Animals: Tradition - Philosophy - Religion Article from All-Creatures.org



Did Jesus Eat Fish? Should We Eat Fish Ourselves?

From A Sermonette By Avweroswo Akpojaro on CreatureKind
August 2023

Eating fish may not be evil, but if one knows that eating fish would harm oneís neighbor and destroy the planet, then should one eat fish?


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A few days ago, I was talking to a very good friend who happens to be a theology student. We have been friends for many years, and we have always shared ideas about our work and passions. This time, I was sharing my thoughts about farmed animal welfare advocacy from a theological perspective. I told him we should all eat more plant-based foods as Christians because such would ultimately bring glory to God and be better for the earth. He replied that I shouldnít say everyone should eat plant-based foods. When I asked why, he said because Jesus ate fish.

During the last CreatureKind seminar that I organized at the Theological College of Northern Nigeria, this same question came up in the discussions. I have observed that it is a common question and frequent objection to eating plant-based meals and practicing animal welfare. Christians in my context often assume that if Jesus ate fish, then eating fish must always be a good thing because our Lord never did anything wrong or committed sin. They say Jesus is the one in whom God is well pleased. He is our perfect example, and we are to walk in His steps in living the Christian life. This way of thinking about Christ is very interesting, and we will consider it in light of the questions before us in this sermon.

Though biblical scholars could debate the issue, I think itís safe to assume that Jesus ate fish. This is because Jesus lived in a cultural context where fish were farmed by the people in his community. Some of Jesusís disciples were even fishermen like Peter, Andrew, and John (Matt. 4:18-22). Jesus performed miracles that involved fish, like when he multiplied the five loaves of bread and two fish to feed the multitudes (Matt. 14:16-21), helped Peter miraculously catch a lot of fish (Luke 5:1-8), and paid his taxes using the coin from a fishís mouth (Matt. 17:24-27). Jesus also spoke of fish in his parables about the kingdom of God (Matt. 13:47-50). He even cooked and ate fish after his resurrection (Luke 24: 41-43, John 21:9-13). Again, it seems clear that Jesus lived in a culture where fishing activities and eating fish were part of everyday life. Jesus almost surely would have eaten fish because he wasnít a man divorced from his historical and cultural context.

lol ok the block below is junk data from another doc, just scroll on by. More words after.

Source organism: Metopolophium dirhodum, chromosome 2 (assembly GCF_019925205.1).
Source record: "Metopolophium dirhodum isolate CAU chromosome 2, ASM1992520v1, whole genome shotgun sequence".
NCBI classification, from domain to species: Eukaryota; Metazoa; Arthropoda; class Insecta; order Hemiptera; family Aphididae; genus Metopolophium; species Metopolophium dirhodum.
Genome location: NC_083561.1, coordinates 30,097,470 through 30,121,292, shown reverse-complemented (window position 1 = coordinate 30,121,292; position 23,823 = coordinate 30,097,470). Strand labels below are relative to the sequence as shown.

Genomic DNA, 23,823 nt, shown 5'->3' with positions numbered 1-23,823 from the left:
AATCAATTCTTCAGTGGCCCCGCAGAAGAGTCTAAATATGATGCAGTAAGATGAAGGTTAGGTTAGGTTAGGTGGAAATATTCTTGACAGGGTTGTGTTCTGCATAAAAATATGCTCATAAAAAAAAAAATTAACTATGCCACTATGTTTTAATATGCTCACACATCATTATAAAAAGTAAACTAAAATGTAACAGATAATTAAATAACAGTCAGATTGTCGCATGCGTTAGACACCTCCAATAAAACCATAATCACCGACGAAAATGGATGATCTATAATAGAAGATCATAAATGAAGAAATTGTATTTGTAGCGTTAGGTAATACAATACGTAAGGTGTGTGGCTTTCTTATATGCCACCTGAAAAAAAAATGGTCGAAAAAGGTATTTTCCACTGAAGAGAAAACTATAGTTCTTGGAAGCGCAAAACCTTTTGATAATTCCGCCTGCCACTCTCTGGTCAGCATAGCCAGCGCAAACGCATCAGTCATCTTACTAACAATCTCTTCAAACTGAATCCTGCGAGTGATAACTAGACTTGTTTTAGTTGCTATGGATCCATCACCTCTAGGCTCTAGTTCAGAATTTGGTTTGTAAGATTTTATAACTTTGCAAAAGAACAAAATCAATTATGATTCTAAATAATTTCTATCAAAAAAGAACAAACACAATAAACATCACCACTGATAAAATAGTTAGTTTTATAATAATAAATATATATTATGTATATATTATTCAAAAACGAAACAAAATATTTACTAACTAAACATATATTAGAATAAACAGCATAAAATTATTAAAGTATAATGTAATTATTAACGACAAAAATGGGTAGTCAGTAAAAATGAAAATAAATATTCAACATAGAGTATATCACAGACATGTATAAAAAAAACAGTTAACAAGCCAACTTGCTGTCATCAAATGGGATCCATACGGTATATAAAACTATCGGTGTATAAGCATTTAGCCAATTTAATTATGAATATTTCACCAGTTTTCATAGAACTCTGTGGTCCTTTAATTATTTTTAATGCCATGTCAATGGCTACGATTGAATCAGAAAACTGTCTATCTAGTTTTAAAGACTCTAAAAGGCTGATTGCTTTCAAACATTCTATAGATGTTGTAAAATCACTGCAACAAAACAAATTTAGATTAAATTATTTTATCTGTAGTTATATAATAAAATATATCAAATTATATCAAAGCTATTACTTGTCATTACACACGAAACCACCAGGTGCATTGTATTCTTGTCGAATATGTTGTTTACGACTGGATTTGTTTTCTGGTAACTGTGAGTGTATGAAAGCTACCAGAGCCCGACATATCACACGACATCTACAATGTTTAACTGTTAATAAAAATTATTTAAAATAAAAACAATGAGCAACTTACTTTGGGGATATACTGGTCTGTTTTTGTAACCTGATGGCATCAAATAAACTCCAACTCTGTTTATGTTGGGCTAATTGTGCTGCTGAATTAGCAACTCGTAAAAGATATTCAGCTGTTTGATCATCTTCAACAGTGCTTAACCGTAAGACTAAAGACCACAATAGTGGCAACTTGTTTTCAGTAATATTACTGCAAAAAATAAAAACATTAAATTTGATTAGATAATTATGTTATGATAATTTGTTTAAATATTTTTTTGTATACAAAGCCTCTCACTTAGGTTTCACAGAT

So if Jesus ate fish, should we eat fish too? Some would quickly say, ďIf Jesus ate fish, so will I. After all, I canít be holier than Jesus.Ē For them, itís a simple matter with a perfect conclusion. There can be nothing wrong with eating fish. Since the Kingdom of God isnít food and drink but righteousness, peace, and joy in the Holy Spirit, what we eat is not the problem at

all. The scripture also says what we eat cannot defile us in any way (Matt. 15:11). They argue that eating fish or any other food is simply a matter of Christian liberty.

Well, is the question so easy to answer? If Jesus could eat fish, then am I free to eat fish as well? Indeed, itís true that a Christian is free to eat fish. It is also true that itís a matter of Christian liberty. The Christian is free to eat fish or not. For me, that much is granted and not in doubt. But liberty is not the primary issue to consider. I grant that a Christian eating fish is not committing a sinful or damnable act. Thatís not the real question before us. The real question is should a Christian eat fish? To answer that, we need to think through our Christian convictions again.